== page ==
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Dublin: 12 °C Saturday 17 November, 2018
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A US sitcom, pronunciation and Irish 'imbalance' among concerns raised in naming of 2018-19 storms

Emails released under the Freedom of Information Act reveal how Met Éireann and the UK Met Office named this year’s storms.

Walkers in Athy, Kildare during the Beast from the East in March
Walkers in Athy, Kildare during the Beast from the East in March
Image: Niall Carson

THE NUMBER OF Irish names, the pronunciation of ‘Aaron’ and references to a US sitcom were among the concerns raised during the naming of this year’s winter storms.

Correspondence released to TheJournal.ie under the Freedom of Information Act reveals how Met Éireann and the UK Met Office decided upon storm names for 2018-19.

It is the fourth year that the two offices have shared responsibility for designating the storms under the ‘Name Our Storms’ scheme, which aims to raise awareness of severe weather before it hits.

The names are used when a wind storm is strong enough for either office to issue an orange or red warning.

An alternating male-female pattern is followed, with names beginning with letters Q, U, X, Y and Z excluded to comply with international conventions.

This year, Ali, Bronagh, Callum, Deirdre, Erik, Freya, Gareth, Hannah, Idris, Jane, Kevin, Lily, Max, Niamh, Oliver, Peggy, Ross, Saoirse, Tristan, Violet and Wyn were selected, and formally unveiled on 12 September.

Agreed pronunciation

A list of names sent from the UK Met Office to Irish meteorologists Evelyn Cusack and Joan Blackburn on 7 August shows that five other names were initially proposed.

They included the names Arthur, Eamon, Geraint, Lola and Phoebe, but a reply from Cusack the same day floated a number of alternatives.

“Just a few comments: I would slightly prefer Eugene to Eamon,” one read. “Lola to me is a Spanish name … how about Lottie?”

Cusack also suggested that Aaron was a “good choice” and would be popular in Ireland, prompting the UK Met Office to ask: “Is there a consensus of how ‘Aaron’ is pronounced in Ireland?”

“Aaron is Moses’s brother, but I just pronounce it: are on,” Cusack replied.

However, in another email on 23 August, the UK Met Office proposed another set of changes after reviewing the original names.

“Replacing ‘Aaron’ with ‘Ali’ will add to the diversity of names in this year’s list,” a meteorologist wrote.

“It’s Arabic in origin … but can also be a shortened version of ‘Alistair’ (and those not familiar with the male/female pattern might assume ‘Alison’ too)”.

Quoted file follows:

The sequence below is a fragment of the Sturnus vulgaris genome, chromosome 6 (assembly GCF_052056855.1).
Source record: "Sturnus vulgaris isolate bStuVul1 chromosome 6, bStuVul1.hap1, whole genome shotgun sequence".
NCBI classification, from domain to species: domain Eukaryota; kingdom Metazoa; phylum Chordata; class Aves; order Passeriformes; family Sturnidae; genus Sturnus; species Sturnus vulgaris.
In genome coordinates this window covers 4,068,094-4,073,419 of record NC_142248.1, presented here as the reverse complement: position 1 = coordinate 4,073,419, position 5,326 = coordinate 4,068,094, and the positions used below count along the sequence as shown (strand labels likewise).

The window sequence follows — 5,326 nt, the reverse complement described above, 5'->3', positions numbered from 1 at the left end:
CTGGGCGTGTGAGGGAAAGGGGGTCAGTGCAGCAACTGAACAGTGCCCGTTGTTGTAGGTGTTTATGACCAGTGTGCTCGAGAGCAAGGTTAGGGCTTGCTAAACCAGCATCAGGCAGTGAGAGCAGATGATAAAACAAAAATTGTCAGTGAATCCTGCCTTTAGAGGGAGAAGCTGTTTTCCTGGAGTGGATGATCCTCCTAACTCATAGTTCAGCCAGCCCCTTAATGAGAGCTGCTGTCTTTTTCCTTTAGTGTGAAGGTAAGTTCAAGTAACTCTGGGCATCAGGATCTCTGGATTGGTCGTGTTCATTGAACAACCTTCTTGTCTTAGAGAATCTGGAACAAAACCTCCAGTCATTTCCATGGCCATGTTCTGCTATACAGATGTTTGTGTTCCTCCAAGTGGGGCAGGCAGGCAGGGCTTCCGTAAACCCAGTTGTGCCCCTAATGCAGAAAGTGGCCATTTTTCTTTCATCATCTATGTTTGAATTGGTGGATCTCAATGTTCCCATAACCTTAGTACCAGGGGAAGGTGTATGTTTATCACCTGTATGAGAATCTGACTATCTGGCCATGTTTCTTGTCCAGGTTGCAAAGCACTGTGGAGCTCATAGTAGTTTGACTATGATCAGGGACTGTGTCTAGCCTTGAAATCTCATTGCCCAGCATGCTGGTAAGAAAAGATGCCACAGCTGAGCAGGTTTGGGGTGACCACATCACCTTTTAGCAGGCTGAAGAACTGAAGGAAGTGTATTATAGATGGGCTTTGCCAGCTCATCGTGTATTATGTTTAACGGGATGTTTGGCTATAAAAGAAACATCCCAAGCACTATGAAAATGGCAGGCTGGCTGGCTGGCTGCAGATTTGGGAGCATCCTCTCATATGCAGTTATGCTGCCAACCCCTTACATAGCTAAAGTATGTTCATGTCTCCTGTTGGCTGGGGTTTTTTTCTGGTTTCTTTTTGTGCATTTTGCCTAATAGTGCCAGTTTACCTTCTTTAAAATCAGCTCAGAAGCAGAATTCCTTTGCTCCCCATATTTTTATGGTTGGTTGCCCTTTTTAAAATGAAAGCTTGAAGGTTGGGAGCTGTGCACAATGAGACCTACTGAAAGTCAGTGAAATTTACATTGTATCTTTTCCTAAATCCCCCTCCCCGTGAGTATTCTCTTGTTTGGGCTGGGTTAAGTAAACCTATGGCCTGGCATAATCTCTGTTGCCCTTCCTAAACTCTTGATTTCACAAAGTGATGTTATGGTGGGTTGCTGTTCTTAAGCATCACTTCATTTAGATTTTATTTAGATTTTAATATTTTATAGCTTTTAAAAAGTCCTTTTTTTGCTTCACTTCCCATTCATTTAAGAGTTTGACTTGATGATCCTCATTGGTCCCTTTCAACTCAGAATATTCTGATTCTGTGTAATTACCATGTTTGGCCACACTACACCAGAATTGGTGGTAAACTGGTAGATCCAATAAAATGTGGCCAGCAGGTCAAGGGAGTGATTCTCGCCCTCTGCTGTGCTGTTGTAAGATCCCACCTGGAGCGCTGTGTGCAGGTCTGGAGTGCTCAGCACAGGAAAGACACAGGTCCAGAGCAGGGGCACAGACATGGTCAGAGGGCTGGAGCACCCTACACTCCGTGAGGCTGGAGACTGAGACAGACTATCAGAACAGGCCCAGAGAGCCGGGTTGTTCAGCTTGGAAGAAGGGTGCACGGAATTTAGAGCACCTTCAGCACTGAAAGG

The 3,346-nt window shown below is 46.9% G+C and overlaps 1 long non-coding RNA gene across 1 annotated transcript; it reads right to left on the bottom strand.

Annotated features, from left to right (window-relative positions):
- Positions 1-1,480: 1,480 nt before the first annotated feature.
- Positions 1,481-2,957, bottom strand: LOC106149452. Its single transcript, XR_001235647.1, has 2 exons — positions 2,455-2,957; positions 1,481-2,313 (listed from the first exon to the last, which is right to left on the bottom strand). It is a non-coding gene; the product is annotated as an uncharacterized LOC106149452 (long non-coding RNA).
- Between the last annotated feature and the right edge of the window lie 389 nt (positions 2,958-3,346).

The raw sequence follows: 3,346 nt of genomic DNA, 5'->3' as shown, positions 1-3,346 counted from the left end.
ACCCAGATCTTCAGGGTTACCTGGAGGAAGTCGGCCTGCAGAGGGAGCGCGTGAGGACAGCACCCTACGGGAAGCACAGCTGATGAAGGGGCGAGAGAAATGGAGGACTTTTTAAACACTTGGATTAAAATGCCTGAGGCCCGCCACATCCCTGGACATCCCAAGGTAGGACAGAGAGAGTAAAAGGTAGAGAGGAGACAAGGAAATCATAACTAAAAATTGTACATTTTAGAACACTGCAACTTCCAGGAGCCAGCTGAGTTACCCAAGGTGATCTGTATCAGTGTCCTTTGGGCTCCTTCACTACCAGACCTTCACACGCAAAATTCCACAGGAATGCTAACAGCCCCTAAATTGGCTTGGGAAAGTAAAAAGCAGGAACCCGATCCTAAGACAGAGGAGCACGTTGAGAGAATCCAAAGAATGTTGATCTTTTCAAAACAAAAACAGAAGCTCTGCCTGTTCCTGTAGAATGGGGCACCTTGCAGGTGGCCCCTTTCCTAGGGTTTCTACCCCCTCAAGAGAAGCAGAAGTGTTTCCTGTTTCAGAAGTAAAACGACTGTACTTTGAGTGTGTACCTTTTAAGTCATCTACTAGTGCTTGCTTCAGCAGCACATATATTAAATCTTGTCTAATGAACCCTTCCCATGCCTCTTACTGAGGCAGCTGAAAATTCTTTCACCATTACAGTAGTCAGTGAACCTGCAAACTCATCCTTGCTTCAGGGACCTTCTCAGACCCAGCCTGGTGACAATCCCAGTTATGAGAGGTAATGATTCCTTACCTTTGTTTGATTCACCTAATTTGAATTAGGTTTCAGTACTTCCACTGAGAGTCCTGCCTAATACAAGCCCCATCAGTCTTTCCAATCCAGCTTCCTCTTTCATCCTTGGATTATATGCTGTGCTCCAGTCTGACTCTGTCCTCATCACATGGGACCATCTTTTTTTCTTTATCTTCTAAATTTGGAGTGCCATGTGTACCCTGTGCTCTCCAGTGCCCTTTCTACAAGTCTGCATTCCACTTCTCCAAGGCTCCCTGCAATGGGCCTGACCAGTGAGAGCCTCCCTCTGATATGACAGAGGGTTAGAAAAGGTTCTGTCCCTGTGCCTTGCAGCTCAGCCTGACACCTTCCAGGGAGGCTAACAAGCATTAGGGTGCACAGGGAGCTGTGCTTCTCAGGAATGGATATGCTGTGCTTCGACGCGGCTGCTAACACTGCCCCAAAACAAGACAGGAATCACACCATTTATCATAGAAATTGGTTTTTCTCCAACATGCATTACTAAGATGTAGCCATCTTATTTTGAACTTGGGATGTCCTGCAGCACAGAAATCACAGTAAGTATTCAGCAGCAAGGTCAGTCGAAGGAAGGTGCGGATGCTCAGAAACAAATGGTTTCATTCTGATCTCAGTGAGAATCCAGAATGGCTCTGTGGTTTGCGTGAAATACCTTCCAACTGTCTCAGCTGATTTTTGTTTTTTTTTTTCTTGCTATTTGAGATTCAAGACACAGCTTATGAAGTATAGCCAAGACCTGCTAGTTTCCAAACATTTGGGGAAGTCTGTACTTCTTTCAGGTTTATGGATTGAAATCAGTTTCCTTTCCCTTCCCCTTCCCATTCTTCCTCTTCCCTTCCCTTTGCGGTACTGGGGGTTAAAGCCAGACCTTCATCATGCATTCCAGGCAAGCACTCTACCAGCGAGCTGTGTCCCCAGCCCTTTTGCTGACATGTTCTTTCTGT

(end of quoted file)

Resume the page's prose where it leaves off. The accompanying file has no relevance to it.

‘Even spread’

The Met Office also suggested replacing Eugene with Erik to acknowledge other European countries and “help address the Irish imbalance”, over which it had previously expressed concerns.

In an email to Cusack on 22 August approving the name Idris, a meteorologist wrote: “I’ve ran the list past a few more folk … a comment from one person is that this year’s list seems quite Irish heavy (nothing to do with me).

“I’ve done a quick Wikipedia breakdown: 6 Irish, 3 Welsh, 2 Scots, 6 English and 4 European. So not an even spread, yes, but I don’t think we’d ever get evens!”

Replying, Cusack agreed that the list was “a bit heavy on the Irish and English side” and suggested using the name Aonghus, which is both Irish and Scottish in origin, although this was not taken up.

In a previous email, Cusack also expressed concerns over an unintended reference to a US sitcom by two of the proposed names – which featured sequentially – on the original list.

“Phoebe and Ross … very Friends,” she wrote. “Maybe not have the two Friend’s [sic] names!”

Storm Ophelia

The emails also reveal how the two offices discussed referring to storms already named by other services, but which had been downgraded by the time they reached Ireland and the UK.

At the launch of this year’s storm names, Cusack noted that some of the most serious events to hit Ireland recently, including Ophelia, did not come from the 2017-18 list.

In an email to Met Éireann on 16 August, the Met Office proposed how to designate former tropical storms such as Ophelia.

“In the ex-TS [tropical storm] cases (eg Ophelia), rather than keep saying ex-Ophelia whatever, we would start saying ‘Storm Ophelia’ if the system would have qualified to be named by us”, they wrote.

“Otherwise it would stay Ex-Ophelia … if it just came straight across but weakened to be just a wet and windy day with no more than yellow warnings.”

However, Met Éireann’s response, if any exists, was not released to TheJournal.ie.

A final list of names was eventually agreed on 28 August, and released to the public two weeks later.

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